Most talked about rebrand of the year… …seemed to be Airbnb’s rebrand which launched on a wave of ‘are those genitals or not’ style comments and the obligatory ‘they stole my logo’ controversy. To be fair, they rode it well and we especially liked the way they responded to the rebrand shemozzle by publishing their own report on the coverage.

Design trend that just doesn’t seem to go away... ...has got to be the ‘image placed into a word’ syndrome, best summed up by this scheme for the Philadelphia Art Museum.

Underground design trend that’s starting to go overground Student shows and It’s Nice That have been crammed for several years with blocky geometrics with punchy colours, and now it’s starting to seep into the mainstream, most notably the recent rebirth of London Luton Airport. Our bet is that this kind of thing is going to look VERY 2014. Still, looks good though.

Other bits of design we loved this year Norway’s banknotes made us all go rather green with envy and examine our quasi-victorian engraved stuff through a different lens.

On a completely separate note, this proposal by Daniel Eatock for a perforated stamp still makes us laugh out loud. Genius.

Ad campaigns of the year

We loved Ogilvy India’s ‘Cleft to Smile’ campaign which turned a simple emoticon into a national campaign, and Save the Children’s Most Shocking Second a Day film was another stand-out. 43 millions views? Now that's a viral.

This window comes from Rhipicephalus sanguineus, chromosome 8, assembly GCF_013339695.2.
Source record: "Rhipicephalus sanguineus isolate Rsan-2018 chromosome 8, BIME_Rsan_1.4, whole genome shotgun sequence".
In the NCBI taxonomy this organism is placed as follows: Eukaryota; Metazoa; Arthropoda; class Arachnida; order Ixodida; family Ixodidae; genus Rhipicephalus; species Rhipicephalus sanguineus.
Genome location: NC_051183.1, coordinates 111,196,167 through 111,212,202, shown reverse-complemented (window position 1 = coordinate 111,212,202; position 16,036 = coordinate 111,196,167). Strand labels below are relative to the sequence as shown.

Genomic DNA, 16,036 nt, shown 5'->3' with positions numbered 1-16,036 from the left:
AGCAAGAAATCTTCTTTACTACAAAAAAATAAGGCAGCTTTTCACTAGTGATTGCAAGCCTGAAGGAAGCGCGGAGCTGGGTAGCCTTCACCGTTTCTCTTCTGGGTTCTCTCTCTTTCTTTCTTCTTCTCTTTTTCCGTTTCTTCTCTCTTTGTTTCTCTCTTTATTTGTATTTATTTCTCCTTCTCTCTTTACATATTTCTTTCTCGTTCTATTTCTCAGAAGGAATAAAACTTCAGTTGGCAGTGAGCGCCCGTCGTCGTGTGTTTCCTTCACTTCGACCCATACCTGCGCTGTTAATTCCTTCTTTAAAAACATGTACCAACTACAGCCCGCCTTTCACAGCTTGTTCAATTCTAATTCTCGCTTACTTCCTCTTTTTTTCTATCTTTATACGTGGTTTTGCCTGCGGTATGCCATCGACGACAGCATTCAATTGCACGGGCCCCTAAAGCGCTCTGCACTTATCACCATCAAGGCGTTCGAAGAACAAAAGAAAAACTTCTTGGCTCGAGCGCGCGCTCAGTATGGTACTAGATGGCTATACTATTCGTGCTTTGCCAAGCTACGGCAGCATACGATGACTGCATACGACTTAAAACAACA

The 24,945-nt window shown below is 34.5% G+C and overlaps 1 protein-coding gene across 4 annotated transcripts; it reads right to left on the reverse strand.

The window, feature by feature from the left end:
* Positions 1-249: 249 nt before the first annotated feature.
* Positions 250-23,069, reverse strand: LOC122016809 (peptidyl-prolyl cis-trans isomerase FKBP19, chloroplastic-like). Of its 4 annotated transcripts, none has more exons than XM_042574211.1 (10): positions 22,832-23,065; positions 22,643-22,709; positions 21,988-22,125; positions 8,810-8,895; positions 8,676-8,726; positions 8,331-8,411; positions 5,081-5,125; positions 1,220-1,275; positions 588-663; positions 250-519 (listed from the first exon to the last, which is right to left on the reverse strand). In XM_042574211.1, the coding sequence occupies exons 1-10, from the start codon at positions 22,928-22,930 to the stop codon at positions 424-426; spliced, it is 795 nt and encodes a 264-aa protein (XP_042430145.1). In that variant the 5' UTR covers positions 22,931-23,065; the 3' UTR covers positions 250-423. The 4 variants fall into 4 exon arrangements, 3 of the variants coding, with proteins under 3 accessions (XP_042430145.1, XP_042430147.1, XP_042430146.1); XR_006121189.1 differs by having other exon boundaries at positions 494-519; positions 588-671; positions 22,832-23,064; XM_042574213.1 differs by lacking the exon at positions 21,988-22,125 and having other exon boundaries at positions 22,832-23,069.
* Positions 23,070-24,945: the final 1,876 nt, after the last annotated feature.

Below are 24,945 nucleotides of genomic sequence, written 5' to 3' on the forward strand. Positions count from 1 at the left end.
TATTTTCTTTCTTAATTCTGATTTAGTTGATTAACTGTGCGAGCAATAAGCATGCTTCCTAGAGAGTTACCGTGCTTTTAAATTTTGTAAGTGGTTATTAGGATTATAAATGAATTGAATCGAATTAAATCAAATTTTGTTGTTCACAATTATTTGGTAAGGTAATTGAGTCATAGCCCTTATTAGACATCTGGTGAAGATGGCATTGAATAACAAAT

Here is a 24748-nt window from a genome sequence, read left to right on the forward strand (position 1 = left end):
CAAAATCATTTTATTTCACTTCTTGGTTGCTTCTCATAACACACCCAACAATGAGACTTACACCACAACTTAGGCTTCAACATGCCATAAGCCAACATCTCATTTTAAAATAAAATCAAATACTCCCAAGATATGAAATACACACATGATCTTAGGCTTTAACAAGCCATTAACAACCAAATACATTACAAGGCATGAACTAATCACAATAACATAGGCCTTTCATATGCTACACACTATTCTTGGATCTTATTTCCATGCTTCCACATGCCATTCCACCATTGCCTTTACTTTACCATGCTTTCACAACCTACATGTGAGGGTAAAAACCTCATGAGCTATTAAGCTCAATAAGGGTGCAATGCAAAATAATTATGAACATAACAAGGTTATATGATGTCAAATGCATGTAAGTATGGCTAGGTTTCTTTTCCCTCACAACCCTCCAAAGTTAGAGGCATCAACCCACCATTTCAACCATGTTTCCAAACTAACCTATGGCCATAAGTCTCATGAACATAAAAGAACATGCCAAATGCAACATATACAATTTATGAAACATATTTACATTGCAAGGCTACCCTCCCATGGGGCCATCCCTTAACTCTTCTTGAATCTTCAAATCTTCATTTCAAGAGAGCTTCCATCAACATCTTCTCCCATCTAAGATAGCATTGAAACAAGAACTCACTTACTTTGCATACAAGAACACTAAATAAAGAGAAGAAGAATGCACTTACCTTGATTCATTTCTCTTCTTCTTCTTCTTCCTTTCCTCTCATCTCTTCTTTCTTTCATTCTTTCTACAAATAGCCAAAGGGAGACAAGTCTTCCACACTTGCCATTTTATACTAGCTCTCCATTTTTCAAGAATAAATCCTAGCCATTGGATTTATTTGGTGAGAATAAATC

The websites we loved. You can tell that Tinder has infiltrated the johnson banks studio because two of our ‘go to’ websites this year have been Tinder related, first Humanitarians of Tinder, and then Tigers of Tinder. Just hilarious.

We also loved ‘Great Art in Ugly Rooms’ which raises a smile in any bleak moment, as does this collection of Renaissance paintings turned into animated GIFS. Meanwhile the online trend we most wanted to go away was the ice-bucket challenge.

The kind of thing that gives designers a bad name Well, this has to be the new trend of designers either voting for themselves in online surveys (leading to some highly questionable results), or, worst still, employees of design companies leaving comments on blogs either a) bigging up their own work or b) slagging off their peers. SO tacky.

Books of the year We can’t decide so we’ve declared a draw between David Mitchell’s return to multi-part novella-ing ‘The Bone Clocks’, described here as ‘a ludicrously ambitious, unstoppably clever epic told through a chorus of diverse narrators that is both outrageous in scope and meticulous in execution’ and Haruki Murakami’s ‘Colorless Tsukuru Tazaki and His Years of Pilgrimage’. Both highly recommended.

In non-fiction, if you’re searching for an ‘on-the-fence’ explanation of what’s really going on in Israel/Palestine, ‘My Promised Land’ by Ari Shavit is highly, highly recommended. If you’re struggling with your public speaking, Talk like TED by Carmine Gallo sounds awful but is actually very useful.

Albums of the year Well no clear winner for us, but the playlist favourites have been, in no particular order, this year’s albums from FKA Twigs, Todd Terje, Flying Lotus, Royal Blood, SBTRKT, Caribou and Aphex Twin. A mention in jazz dispatches also for the new Pat Metheny, and Go Go Penguin’s v2.0.

Guitar discovery of the year is Derek Gripper (start with One Night on Earth and/or watch the video above). The Ásgeir album got hammered too, as did the new Alt-J but only when the boss was out at a meeting. Oh, and how about that, a new D’Angelo album too, after just the, er, 14-year wait?

Gigs of the year We’re going for Goldfrapp at Glastonbury, Robert Glasper at Hammersmith and Little Dragon at the Brixton Academy.